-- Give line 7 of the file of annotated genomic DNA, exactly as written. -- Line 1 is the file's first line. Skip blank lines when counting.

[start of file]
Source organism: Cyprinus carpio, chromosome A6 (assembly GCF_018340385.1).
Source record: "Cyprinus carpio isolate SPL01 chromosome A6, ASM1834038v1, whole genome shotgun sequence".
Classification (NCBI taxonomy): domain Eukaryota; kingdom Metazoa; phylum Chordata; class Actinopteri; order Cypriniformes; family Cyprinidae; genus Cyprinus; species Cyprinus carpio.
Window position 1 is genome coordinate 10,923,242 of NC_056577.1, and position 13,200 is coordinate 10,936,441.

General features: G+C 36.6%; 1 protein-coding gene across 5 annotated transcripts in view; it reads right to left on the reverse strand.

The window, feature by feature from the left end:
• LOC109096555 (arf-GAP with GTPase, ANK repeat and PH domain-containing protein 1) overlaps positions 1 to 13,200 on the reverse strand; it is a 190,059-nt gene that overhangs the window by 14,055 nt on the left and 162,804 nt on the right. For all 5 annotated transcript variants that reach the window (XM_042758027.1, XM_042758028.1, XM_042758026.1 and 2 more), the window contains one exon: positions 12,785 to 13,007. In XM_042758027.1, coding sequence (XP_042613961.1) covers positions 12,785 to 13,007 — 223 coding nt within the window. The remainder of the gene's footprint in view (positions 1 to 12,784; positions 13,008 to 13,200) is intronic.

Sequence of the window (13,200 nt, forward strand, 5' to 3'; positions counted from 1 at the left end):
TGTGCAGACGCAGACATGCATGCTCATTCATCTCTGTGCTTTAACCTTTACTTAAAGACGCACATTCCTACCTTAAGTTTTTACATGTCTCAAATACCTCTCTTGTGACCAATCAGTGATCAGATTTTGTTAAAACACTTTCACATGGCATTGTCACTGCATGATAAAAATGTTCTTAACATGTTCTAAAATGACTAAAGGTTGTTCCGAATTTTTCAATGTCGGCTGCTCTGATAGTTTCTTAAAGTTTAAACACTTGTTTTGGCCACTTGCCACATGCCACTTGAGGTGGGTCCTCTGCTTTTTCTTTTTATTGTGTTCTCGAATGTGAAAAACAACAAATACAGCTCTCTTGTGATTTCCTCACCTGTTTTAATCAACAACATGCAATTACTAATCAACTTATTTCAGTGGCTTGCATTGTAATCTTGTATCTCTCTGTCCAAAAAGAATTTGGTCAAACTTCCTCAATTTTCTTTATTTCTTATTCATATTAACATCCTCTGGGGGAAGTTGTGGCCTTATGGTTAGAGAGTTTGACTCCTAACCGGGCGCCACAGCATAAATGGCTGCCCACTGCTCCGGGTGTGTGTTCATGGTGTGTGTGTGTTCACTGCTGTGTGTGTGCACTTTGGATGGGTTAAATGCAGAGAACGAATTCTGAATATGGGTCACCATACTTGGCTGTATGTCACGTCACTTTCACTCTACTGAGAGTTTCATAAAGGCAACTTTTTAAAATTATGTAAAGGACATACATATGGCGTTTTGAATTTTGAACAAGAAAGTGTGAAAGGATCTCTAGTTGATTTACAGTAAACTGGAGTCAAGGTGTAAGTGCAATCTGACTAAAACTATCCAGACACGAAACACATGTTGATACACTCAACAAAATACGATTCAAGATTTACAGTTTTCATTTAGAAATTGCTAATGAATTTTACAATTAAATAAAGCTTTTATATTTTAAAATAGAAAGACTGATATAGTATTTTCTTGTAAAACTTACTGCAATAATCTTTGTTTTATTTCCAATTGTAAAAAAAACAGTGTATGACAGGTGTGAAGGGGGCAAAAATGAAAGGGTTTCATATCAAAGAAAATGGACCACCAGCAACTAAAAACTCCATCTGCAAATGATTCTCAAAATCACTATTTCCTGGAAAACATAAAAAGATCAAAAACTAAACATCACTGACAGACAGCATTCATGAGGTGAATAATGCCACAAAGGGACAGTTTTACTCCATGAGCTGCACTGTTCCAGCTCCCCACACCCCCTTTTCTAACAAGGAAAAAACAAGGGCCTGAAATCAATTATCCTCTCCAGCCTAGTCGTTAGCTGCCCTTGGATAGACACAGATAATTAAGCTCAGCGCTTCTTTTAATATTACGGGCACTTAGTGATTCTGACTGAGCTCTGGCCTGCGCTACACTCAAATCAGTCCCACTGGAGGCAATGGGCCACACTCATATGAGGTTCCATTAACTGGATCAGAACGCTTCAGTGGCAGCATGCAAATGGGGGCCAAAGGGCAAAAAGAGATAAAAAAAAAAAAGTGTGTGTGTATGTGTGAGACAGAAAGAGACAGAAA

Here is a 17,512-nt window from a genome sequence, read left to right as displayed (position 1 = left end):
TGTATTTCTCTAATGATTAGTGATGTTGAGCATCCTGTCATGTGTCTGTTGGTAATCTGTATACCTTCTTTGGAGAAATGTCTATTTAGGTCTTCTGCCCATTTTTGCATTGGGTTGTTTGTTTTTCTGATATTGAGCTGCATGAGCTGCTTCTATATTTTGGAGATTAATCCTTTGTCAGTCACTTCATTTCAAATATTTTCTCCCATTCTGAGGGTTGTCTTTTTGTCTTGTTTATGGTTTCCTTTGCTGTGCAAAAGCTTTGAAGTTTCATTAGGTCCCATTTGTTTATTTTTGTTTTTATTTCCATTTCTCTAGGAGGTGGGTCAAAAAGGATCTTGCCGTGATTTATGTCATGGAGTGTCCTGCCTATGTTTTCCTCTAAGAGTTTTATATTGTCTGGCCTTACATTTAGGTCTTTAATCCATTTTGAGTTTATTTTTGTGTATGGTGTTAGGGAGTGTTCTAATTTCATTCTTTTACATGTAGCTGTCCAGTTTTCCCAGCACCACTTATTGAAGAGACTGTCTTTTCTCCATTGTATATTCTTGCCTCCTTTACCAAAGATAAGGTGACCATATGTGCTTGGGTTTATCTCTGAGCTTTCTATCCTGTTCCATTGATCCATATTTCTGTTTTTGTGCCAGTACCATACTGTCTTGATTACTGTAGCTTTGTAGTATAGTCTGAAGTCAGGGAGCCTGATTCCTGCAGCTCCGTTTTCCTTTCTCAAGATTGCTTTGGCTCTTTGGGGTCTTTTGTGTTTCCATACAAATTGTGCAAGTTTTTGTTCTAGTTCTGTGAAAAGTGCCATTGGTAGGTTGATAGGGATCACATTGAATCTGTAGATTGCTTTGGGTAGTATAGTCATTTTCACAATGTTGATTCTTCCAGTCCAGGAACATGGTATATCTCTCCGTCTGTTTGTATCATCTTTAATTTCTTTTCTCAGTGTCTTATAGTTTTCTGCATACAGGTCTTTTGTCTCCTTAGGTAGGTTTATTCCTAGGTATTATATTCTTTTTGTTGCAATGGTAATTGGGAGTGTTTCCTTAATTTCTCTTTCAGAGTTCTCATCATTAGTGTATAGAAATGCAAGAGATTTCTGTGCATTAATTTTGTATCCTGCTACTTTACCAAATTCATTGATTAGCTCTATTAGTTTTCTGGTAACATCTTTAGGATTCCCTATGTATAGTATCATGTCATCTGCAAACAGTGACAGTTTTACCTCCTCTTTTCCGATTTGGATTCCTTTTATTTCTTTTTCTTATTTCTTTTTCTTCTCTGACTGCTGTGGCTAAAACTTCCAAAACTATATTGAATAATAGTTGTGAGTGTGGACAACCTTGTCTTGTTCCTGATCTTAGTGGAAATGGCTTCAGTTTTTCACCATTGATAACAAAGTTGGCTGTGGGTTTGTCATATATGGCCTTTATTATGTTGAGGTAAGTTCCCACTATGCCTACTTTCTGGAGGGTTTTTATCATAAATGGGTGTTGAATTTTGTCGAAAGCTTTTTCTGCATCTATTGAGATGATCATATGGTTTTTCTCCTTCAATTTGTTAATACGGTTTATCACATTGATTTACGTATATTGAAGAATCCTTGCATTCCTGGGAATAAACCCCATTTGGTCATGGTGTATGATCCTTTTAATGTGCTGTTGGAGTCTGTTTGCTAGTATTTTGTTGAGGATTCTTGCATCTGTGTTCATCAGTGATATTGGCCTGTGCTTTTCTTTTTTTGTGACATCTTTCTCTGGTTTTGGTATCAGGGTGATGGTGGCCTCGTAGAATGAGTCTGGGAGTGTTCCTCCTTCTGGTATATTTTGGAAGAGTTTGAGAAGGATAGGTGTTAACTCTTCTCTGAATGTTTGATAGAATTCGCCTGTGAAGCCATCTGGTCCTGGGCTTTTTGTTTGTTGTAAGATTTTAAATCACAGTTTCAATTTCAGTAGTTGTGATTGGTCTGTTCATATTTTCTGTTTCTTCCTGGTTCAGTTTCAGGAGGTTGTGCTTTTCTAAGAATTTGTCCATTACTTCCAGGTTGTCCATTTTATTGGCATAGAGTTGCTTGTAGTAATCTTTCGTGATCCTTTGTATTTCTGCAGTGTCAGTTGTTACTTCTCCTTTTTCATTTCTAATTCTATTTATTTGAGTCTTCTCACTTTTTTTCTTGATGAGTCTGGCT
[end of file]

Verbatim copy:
• LOC109096555 (arf-GAP with GTPase, ANK repeat and PH domain-containing protein 1) overlaps positions 1 to 13,200 on the reverse strand; it is a 190,059-nt gene that overhangs the window by 14,055 nt on the left and 162,804 nt on the right. For all 5 annotated transcript variants that reach the window (XM_042758027.1, XM_042758028.1, XM_042758026.1 and 2 more), the window contains one exon: positions 12,785 to 13,007. In XM_042758027.1, coding sequence (XP_042613961.1) covers positions 12,785 to 13,007 — 223 coding nt within the window. The remainder of the gene's footprint in view (positions 1 to 12,784; positions 13,008 to 13,200) is intronic.